Saint Valentine’s Day, 2017

Valentine's Day 2017


Over the next few days, we’ll be bringing you some Saint Valentine’s Day posts in the spirit of love and creativity!

Before we start, let’s delve into a little bit of the history behind the holiday. There are actually three known Saint Valentines, all of which were said to have been martyred (more about that here), along with several different versions of the holiday itself. My favourite version of this is said to be an embellishment, I’ve always liked this version nevertheless, so here ’tis, courtesy of Wikipedia, with a few little asides from me in [parentheses]:

“Saint Valentine performed clandestine Christian weddings for soldiers who were forbidden to marry. The Roman Emperor Claudius II supposedly forbade this in order to grow his army, believing that married men did not make for good soldiers. However, this supposed marriage ban was never issued, as in fact Claudius II told his soldiers to take two or three women for themselves after his victory over the Goths.” [there’s no mention of these liaisons culminating in marriage, however.]

[If you’re interested in learning more about the battles between the Romans and the Goths, there is also an excellent docudrama called ‘Barbarians Rising’, which goes into more detail. In terms of cinematography and costume it is on par with shows like ‘Vikings’, and ‘Game of Thrones’, and would’ve also made for several seasons of a terrific full-blown historical drama series.]

“According to legend, in order “to remind these men of their vows and God’s love, Saint Valentine is said to have cut hearts from parchment”, giving them to these soldiers and persecuted Christians, a possible origin of the widespread use of hearts on St. Valentine’s Day.

Saint Valentine supposedly wore a purple amethyst ring, customarily worn on the hands of Christian bishops with an image of Cupid engraved in it, a recognizable symbol associated with love that was legal under the Roman Empire. Roman soldiers would recognize the ring and ask him to perform marriage for them. Probably due to the association with Saint Valentine, amethyst has become the birthstone of February, which is thought to attract love.”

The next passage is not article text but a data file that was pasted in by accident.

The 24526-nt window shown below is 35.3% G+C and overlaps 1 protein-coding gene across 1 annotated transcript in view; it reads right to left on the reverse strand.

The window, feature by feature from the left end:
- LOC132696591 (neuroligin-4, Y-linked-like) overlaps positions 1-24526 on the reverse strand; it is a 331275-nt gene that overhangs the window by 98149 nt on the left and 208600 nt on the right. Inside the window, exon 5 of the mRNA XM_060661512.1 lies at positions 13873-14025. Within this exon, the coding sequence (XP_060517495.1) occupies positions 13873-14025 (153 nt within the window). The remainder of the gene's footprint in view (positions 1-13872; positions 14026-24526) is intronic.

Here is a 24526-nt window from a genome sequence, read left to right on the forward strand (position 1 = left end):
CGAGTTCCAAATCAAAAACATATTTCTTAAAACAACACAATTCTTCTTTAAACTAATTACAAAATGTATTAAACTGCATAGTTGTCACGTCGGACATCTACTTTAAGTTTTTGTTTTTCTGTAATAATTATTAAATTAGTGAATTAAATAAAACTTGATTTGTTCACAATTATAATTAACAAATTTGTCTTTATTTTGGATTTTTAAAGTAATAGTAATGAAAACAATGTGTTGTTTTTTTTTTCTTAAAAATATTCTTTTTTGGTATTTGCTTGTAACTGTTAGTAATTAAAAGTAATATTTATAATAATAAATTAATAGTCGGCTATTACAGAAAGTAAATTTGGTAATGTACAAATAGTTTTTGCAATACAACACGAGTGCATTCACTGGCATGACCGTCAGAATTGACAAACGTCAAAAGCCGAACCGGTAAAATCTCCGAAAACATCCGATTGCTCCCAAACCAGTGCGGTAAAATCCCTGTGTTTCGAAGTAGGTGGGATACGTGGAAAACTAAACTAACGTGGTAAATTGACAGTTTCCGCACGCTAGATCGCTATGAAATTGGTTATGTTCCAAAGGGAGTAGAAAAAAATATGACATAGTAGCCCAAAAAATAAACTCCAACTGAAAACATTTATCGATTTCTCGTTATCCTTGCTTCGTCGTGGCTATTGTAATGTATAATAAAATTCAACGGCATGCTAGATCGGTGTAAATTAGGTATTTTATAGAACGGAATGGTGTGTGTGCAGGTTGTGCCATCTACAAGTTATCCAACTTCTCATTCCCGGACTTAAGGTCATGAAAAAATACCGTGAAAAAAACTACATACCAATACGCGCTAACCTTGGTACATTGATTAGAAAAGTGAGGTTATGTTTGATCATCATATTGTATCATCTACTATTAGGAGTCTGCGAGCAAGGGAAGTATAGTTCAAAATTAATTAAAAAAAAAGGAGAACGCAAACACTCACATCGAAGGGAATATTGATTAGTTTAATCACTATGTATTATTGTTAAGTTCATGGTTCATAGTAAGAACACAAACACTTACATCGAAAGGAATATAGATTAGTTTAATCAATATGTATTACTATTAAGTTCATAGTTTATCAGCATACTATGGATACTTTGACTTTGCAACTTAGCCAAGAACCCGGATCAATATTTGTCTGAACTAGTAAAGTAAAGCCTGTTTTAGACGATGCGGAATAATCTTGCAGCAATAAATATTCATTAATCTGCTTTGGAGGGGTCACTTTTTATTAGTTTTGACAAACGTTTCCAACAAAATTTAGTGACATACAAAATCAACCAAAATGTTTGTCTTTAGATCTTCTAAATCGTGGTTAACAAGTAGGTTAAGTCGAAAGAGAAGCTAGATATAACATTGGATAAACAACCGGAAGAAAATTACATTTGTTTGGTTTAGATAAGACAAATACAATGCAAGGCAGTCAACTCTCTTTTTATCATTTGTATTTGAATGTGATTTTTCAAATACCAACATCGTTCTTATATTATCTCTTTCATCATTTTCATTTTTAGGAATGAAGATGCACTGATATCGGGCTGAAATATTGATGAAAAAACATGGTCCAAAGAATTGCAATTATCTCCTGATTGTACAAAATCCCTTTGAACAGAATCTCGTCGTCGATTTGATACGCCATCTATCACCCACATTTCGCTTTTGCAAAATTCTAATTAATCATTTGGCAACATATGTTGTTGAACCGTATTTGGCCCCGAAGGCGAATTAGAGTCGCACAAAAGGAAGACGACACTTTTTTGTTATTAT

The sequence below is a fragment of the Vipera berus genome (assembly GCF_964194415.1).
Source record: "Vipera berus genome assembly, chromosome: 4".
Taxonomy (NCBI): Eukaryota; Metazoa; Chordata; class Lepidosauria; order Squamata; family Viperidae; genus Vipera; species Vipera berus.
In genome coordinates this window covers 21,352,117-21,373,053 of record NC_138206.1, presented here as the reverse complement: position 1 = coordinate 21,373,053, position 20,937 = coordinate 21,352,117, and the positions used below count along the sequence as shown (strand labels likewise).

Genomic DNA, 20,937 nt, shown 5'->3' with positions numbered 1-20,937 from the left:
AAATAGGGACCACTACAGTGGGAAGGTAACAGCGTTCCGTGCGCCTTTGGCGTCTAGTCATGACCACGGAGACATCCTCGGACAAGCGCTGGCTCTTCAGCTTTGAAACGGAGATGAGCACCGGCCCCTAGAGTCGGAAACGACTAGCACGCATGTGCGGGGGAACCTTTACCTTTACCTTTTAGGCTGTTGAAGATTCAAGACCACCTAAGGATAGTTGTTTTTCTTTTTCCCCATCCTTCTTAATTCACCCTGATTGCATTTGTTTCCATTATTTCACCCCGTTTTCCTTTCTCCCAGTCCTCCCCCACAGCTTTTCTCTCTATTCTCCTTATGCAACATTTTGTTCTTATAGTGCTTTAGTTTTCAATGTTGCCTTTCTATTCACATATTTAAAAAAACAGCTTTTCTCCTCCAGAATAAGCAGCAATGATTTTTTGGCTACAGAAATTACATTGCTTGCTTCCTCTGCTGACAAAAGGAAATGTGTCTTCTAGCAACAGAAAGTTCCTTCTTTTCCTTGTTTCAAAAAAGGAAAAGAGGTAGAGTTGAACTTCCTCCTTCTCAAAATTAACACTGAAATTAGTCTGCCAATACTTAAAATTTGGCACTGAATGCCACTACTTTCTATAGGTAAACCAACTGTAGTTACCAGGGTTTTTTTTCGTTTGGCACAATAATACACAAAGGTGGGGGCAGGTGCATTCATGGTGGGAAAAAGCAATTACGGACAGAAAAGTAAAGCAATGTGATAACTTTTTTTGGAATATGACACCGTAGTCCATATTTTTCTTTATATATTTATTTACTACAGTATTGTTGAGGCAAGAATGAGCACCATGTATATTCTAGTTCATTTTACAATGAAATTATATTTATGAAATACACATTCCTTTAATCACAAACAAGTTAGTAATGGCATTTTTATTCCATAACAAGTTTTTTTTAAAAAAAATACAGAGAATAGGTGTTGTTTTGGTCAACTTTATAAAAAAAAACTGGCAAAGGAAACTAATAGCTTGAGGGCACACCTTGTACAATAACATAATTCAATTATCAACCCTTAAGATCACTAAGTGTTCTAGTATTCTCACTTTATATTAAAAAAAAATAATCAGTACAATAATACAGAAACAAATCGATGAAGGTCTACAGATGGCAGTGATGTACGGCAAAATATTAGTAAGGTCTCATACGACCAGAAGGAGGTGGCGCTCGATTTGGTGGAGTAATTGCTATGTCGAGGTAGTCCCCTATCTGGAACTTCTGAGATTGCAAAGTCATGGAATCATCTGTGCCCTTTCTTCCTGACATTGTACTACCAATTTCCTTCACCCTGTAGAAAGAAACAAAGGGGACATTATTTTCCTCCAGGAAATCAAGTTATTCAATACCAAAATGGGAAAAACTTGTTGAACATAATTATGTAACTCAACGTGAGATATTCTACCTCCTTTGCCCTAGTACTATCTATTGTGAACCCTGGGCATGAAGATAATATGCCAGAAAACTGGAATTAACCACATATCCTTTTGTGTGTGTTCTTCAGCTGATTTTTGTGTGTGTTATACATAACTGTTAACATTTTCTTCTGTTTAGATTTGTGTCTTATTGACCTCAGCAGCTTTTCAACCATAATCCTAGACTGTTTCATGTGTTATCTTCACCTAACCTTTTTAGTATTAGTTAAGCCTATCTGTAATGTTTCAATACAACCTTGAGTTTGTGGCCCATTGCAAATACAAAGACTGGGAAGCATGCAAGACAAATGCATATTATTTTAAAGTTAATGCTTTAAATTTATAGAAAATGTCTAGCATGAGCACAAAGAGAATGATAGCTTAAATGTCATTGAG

The earliest Valentines date back to the 15th century, and one thing I love about these is that they’re predominately in the form of letters, poetry, and handmade cards, for example, the beautiful handmade cards from the Victorian era.

Where do Valentine’s Day cards fit into this history? You could suppose that the pieces of heart cut from parchment by Saint Valentine might be the earliest version of a Valentine’s Day card, but the idea of giving the cards under the notion of romantic love is said to have been commercialised in the USA by the ‘Mother of the Valentine’, Esther Howland, who was responsible for the first mass-production of lace-embossed Valentine’s Day greeting cards back in 1850.

I personally like the idea of handwritten letters, poems, and handmade Valentines, they have a lovely sentiment to them that isn’t as well captured in mass-produced cards.

The giving of roses dates back to the Victorian era, and is largely due to what is known as ‘floriography’ – the concept that every flower has its own meaning. If you’ve ever seen a flower dictionary from this period, that’s what we’re talking about. The Victorians were said to be rather prudish when it came to expressing emotions, so a bouquet of flowers could be put together in such a way, that their combined meanings detailed the intent and the emotion behind them. Roses were said to be an expression of ‘passionate, or true love’, and this has persisted through to the present day, making them an ideal choice for Valentine’s Day flowers.

Chocolates and Valentine’s day became intertwined in 1861, when Richard Cadbury (of Cadbury chocolates fame), began designing and decorating heart-shaped boxes of their chocolates, with pictures of cupids and rosebuds. Cadbury wanted to find a way to turn the cocoa butter from their extraction process into an edible product, which eventually became what we know as Cadbury chocolate. Their production of beautiful chocolate boxes full of ‘eating chocolate’ took off, as people became enamoured by the packaging and began keeping the boxes as keepsakes once they’d finished eating the chocolate.

Speaking of chocolate, tomorrow we’ll be featuring a great recipe for Valentine’s Day cupcakes! Stay tuned!


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